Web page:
Entering 479 years of its age, Jakarta is still occupied by problems. Not much different with world big cities like Moscow, Paris, Shanghai, Tokyo, and New York, Jakarta faces land use planning & development dilemma amid the continuous crowded population.
Jakarta is the most dens city in the country. According to the 2003 data, Jakarta is inhabited up to 9 millions people dwelling in 650.40 km2 land (0.03% of the total land in Indonesia). In other words, the land: man ratio is 13.838 people/sq. km square. If Jakarta’s population increases by 500.000 people every year as Jakarta Governor, Sutiyoso said, imagine how crowded is the city?
Like a time bomb, problems of the city need immediate solutions. They are uncontrolled development, lack of infrastructure, transportation, crime, flood, traffic, slums and many others.
Unfortunately, Jakarta and its surrounding cities never have an integrated and definite urban planning since a long time ago. Today, the cities are “well-decorated” with damaged environment; the land, the rivers, the sea and the air. Since 1970 to now, the local government and its leaders have never implemented programs as powerful solutions to end the problems, let alone employing significant environmental rehabilitation programs.
In the early 1990s, Jakarta’s green area has decreased to 17% while the city is supposed to preserve 33% of the total area. Today, the city has lost even more absorption zone.
Up till now, there is none of the Jakarta’s local government programs could answer the flood problem, including the environmental factor. The construction of West Flood Canal for instance seems has not yet to be the long-awaited solution.
The city traffic is another confusing problem. More each day we feel the traffic jam is worsening. The ratio of road: vehicles is awfully unbalanced. There are 350 new cars and 1.000 new motorcycles hit Jakarta roads everyday.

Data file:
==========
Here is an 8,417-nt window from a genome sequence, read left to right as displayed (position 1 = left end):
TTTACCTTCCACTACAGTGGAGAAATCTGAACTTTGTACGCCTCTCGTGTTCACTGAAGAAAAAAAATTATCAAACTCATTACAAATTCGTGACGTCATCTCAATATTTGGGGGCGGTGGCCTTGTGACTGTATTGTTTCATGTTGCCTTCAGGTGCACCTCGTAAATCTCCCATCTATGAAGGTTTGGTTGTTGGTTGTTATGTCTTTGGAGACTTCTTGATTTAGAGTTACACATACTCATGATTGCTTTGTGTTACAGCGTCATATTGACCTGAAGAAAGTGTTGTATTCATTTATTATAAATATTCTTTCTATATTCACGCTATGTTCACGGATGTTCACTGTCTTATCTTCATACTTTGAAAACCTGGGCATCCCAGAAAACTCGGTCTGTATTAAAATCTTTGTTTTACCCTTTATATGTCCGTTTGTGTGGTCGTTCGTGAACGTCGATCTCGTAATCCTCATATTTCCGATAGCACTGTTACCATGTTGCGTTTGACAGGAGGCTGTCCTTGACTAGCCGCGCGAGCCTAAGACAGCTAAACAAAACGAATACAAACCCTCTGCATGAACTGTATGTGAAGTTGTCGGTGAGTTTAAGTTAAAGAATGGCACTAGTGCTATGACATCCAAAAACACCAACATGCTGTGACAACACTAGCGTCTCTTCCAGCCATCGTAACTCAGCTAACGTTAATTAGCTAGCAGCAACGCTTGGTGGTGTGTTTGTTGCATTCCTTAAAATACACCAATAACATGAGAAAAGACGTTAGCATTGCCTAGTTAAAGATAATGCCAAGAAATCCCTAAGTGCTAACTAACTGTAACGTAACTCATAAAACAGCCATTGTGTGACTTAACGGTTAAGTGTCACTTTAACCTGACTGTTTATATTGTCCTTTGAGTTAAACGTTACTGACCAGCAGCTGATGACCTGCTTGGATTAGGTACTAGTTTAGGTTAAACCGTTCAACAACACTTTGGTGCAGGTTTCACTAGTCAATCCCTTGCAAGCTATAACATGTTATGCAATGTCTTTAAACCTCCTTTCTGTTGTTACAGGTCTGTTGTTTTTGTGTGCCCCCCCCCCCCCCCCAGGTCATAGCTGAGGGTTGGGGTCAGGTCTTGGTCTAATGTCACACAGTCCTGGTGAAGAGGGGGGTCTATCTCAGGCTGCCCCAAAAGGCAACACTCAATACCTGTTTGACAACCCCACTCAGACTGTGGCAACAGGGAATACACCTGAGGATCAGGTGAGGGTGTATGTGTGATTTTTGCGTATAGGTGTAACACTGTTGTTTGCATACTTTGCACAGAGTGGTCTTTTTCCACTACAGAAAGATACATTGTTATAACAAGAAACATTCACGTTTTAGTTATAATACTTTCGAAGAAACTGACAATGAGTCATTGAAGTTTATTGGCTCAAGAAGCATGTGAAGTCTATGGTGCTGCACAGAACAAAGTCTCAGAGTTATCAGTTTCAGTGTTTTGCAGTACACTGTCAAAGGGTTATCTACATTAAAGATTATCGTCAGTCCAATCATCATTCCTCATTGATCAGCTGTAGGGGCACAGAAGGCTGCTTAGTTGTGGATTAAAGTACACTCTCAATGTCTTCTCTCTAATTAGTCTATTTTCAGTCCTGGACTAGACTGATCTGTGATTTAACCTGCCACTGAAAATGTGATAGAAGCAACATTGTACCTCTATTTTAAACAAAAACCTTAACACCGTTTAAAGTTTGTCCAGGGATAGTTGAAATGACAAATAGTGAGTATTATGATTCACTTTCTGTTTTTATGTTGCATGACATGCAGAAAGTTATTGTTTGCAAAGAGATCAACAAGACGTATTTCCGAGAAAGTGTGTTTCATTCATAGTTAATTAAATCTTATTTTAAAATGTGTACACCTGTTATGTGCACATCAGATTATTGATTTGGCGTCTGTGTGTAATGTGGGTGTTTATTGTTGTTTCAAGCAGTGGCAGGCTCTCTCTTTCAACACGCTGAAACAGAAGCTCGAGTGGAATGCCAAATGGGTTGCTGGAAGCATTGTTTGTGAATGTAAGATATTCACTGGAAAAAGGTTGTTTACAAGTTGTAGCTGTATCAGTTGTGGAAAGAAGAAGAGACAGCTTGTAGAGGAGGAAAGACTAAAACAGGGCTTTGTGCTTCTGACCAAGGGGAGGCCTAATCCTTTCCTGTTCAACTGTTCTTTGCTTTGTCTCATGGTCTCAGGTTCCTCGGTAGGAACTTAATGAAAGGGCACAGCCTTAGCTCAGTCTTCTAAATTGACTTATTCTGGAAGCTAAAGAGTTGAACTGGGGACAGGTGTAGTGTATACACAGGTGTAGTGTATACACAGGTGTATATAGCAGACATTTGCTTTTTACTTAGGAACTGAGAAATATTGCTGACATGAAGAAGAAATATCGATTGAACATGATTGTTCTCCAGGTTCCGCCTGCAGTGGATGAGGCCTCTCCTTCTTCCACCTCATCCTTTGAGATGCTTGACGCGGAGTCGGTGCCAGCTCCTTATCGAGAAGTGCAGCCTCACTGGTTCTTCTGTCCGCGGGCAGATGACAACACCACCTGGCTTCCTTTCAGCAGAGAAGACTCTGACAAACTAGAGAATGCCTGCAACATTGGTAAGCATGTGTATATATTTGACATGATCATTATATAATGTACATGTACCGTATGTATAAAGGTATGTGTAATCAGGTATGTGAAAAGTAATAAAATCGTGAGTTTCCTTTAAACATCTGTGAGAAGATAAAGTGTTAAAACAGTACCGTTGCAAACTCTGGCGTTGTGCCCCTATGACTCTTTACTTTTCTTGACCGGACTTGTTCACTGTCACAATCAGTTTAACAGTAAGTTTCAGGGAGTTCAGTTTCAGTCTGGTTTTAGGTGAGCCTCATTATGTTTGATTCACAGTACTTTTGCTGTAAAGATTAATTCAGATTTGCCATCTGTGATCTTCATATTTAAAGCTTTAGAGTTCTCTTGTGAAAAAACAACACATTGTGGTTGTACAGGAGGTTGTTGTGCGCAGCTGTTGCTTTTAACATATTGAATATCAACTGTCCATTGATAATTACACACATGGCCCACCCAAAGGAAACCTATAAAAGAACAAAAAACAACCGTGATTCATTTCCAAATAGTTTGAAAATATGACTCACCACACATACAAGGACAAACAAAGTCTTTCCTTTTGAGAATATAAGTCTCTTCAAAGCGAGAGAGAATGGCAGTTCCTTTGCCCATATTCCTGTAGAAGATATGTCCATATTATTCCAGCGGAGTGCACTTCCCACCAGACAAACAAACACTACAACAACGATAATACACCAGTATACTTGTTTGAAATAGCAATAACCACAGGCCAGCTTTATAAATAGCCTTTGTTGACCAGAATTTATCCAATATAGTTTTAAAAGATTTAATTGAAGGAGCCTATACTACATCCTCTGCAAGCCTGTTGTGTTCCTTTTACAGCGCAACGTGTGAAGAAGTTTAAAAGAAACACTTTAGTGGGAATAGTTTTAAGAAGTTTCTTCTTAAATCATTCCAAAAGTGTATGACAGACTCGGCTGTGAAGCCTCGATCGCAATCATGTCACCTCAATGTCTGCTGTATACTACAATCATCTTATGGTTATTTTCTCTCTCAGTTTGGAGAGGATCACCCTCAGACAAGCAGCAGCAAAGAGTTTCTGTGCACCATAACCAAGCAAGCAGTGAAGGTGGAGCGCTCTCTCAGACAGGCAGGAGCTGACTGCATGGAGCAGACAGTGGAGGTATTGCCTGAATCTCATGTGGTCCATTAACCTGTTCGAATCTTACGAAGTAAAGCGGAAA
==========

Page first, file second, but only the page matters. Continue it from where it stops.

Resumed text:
Government tends to answer this crisis by constructing more roads and at the same time constantly jeopardizing thousand hectares of green areas. Bus way as one of Jakarta’s traffic-reducing programs is an inapt solution. Constructed by taking one-third to a half space of the available road spaces, Jakarta local government apparently takes sample from Bogota’s transportation system, a city that doesn’t resemble at all with Jakarta. Bogota, a city in South America which has only 1 million populations could not be a benchmark to implement such solution while crowded cities like Shanghai, Tokyo or New York which are supposed to be our model construct more subways and MRTs as their transportation system.
As a conclusion, the metropolitan city of Jakarta has never been comprehensively planned. The city’s planning and development is only based in ad hoc manners and by corruptive interests.
In housing problem, Jakarta is still the “home” of the homeless. Albeit the government provides public high-rise residences, still there is a problem of wrong inhabitants. The residences supposed to be dwelled in by middle lower population, in many cases are inhabited by the opposite class. Observing this chaos, the local government fails to implement a publicly oriented space politic where it must put priority for public limited land use.
Local government of Jakarta could make cooperation with trusted developers to create more autonomous cities by developing suburb areas around Jakarta. This step could subtract housing problem. While the city housing should be more high-rise oriented which save more spaces and cover more people like constructing apartments or multi-storey residences.
Today, every corner of Jakarta has been fully occupied by trade centers, town houses, apartments and office buildings. It would be more interesting and useful if they are “packaged” as an integrated property complex like the ones we see at Senayan, Sudirman, Thamrin, Gatot Subroto, Pondok Indah, Mega Kuningan, and Permata Hijau area.
One of the projects which recently has been developed by Lippo Group is Kemang Village. This integrated property project is based by global city concept and located in Jalan Pangeran Antasari, South Jakarta, in an area of 12 hectares size. The project is dubbed as the most integrated and biggest new city offering international standard infrastructures and public facilities specially planned for international communities and the elites of Jakarta.
The concept is not that novel in some world big cities. A new modern city is not only overflowed by apartment but also with shopping mall, hotel, schools, and hospital. All in one integrated area. The inhabitants would have everything they need without exiting the village.
What can we say, amid the limited living space and city traffic, it takes something smart to get out of all the problems, isn’t it? (Gordon Benton, Urban Planning & Development Expert)